SOLDIERS are free to support political parties of their choice, but cannot hold positions in such parties, Defence Minister Emmerson Mnangagwa has said. In an interview last week, Minister Mnangagwa said
sodliers took up arms against colonial rule for people to freely express their rights and belonging to a political party of one's choice is one of those rights.
As such, he said, soldiers were rightful citizens of Zimbabwe who should express their political rights by supporting and voting for parties of their choice.
"We went to war for us to have power to control the direction of politics in this country.
"Soldiers are free to vote for any political party and what they are not allowed to do is to hold positions in political parties.
"Political parties should come up with good manifestos and individual soldiers are free to vote for any party which they think has a constructive policy."
MDC formations have in the past criticised army generals for declaring that they would not support leaders without liberation war credentials.
The parties viewed such utterances as openly supporting Zanu-PF because of its history of the liberation struggle.
Some army generals publicly proclaimed that they would not support MDC-T leader Mr Morgan Tsvangirai because of his "sellout" policies.
Minister Mnangagwa said the army would do everything to defend the country's sovereignty and territorial integrity.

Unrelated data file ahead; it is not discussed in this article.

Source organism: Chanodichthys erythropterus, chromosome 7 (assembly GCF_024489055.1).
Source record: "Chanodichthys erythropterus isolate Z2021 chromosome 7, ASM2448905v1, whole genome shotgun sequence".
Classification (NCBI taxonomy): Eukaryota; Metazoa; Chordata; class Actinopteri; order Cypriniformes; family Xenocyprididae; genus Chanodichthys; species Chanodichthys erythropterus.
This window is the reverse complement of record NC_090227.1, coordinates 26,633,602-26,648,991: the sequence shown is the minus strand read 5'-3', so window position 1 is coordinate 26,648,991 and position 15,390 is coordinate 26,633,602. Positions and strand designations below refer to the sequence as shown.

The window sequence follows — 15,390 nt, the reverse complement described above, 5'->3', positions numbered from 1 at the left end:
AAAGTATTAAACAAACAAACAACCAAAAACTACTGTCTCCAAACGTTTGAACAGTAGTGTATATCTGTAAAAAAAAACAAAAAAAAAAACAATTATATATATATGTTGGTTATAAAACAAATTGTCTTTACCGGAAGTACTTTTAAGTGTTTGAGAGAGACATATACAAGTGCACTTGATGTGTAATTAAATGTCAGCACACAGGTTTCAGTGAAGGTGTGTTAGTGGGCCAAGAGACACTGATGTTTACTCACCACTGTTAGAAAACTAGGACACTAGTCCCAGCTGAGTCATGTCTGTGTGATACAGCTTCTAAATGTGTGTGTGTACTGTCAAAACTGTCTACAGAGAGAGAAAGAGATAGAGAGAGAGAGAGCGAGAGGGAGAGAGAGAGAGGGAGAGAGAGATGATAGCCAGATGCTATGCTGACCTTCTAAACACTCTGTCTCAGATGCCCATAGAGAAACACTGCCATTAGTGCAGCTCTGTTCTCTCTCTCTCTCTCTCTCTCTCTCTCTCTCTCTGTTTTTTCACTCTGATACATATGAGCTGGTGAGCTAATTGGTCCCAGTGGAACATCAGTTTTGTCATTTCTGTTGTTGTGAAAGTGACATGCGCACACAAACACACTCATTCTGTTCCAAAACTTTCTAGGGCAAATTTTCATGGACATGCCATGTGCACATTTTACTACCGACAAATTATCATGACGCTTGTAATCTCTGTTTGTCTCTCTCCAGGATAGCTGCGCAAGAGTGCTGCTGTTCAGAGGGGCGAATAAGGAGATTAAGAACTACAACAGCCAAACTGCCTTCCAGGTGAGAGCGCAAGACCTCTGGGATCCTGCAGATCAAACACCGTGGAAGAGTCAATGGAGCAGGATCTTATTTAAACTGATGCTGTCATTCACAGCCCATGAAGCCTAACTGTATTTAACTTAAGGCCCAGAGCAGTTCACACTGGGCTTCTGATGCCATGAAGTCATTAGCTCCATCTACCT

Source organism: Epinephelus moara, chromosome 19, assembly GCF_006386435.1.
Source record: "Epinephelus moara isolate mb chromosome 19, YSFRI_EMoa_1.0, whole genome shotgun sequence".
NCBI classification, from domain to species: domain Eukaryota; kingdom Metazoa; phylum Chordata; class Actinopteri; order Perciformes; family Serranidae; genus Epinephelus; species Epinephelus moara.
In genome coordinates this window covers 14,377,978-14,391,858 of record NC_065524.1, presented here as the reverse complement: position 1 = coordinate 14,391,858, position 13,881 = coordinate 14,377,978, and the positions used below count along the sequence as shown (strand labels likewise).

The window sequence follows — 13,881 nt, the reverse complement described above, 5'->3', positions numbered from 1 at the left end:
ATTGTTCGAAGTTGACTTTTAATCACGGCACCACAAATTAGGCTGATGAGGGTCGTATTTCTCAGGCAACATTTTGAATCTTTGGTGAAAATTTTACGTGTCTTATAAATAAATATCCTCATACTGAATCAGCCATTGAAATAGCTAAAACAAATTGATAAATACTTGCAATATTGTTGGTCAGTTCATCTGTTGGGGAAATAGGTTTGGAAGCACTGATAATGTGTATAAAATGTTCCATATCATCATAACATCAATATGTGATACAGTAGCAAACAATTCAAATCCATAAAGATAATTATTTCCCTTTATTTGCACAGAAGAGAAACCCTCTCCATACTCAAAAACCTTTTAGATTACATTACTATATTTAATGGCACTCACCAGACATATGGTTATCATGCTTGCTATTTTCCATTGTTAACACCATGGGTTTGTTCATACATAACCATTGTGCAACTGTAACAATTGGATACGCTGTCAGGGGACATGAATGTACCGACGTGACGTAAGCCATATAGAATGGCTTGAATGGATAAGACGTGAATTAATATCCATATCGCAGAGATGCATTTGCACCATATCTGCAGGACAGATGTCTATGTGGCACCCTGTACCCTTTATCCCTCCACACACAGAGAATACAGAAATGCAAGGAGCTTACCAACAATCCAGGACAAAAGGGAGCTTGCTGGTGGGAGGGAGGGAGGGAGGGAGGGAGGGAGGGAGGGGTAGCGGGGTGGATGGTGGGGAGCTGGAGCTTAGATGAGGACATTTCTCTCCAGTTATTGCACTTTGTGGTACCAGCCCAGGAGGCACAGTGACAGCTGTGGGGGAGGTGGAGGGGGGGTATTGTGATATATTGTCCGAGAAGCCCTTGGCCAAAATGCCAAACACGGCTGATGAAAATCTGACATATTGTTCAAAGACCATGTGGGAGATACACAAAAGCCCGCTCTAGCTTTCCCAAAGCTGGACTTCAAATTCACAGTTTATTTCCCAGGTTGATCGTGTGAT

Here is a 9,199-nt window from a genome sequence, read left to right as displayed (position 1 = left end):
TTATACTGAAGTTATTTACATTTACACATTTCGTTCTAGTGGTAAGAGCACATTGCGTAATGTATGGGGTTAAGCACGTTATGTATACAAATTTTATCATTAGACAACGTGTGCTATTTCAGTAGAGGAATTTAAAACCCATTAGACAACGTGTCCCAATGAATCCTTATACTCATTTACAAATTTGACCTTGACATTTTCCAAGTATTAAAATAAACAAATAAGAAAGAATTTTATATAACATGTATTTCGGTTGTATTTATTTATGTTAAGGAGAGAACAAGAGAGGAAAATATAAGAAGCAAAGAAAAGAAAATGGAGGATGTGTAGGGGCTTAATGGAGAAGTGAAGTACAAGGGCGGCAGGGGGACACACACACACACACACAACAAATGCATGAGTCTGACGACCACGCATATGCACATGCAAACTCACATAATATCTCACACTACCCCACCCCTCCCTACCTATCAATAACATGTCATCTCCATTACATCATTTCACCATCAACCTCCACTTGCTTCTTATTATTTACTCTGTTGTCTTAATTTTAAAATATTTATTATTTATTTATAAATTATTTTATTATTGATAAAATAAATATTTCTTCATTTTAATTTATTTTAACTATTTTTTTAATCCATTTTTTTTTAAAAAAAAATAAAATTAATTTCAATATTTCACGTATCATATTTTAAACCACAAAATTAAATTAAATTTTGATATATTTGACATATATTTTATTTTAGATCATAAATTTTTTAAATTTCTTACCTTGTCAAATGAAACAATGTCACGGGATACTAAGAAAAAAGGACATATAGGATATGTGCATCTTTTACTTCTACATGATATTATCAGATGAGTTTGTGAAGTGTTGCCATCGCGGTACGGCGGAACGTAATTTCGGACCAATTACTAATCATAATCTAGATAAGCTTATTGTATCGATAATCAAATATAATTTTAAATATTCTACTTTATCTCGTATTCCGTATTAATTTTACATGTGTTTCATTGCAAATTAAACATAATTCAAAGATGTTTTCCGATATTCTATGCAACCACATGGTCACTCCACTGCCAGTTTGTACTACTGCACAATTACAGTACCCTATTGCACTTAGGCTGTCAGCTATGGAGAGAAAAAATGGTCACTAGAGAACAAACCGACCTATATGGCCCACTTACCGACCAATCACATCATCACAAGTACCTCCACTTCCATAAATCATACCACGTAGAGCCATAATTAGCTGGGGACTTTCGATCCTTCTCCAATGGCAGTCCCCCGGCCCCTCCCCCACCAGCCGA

He said the defence forces upheld principles and values of peace as enshrined in the United Nations and African Union charters.
Minister Mnangagwa said Zimbabwe followed a non-aggressive and non-hostile defence policy.
"The ZDF policy prioritises the country's domestic stability and the prevention of external aggression," he said.
Zimbabwe is set to hold harmonised elections this year.
Army generals argue that they are part and parcel of the liberation movement because of their involvement in the liberation struggle that brought independence in 1980.
During the war, army generals fought under the banner of both Zapu and Zanu which merged to form Zanu-PF after a Unity Accord in 1987.
Analysts say the MDC factions are raising non-issues ahead of the elections to cause confusion.
Zanu-PF has always maintained that the MDC factions' accusation against the army generals is a clear sign that they do not have strong policies to sell to the electorate.